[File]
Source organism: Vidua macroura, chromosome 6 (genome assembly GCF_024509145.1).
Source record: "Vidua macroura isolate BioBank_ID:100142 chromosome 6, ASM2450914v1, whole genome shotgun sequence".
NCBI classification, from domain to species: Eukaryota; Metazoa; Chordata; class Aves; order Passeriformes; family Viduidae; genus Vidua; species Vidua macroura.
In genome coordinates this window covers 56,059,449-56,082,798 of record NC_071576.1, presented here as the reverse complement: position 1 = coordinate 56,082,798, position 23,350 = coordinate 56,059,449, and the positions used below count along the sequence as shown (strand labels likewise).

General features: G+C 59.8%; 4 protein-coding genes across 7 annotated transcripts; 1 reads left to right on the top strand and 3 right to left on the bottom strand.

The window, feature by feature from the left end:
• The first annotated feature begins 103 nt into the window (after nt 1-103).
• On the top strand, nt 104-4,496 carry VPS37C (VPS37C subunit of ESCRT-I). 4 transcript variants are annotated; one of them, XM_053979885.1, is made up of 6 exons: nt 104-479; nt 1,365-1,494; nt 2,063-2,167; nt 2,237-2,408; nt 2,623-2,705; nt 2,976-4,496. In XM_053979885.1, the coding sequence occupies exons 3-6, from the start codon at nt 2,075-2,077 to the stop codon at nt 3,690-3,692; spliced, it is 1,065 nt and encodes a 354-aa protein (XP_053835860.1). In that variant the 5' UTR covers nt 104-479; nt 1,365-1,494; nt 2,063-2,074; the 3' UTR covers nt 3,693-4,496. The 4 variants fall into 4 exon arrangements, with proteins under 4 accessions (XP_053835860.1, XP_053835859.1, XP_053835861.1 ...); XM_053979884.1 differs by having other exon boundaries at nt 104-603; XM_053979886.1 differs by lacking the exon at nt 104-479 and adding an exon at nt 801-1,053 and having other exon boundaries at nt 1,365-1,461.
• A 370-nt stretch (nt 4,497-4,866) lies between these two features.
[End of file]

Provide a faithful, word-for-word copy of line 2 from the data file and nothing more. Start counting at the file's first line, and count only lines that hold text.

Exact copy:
Source record: "Vidua macroura isolate BioBank_ID:100142 chromosome 6, ASM2450914v1, whole genome shotgun sequence".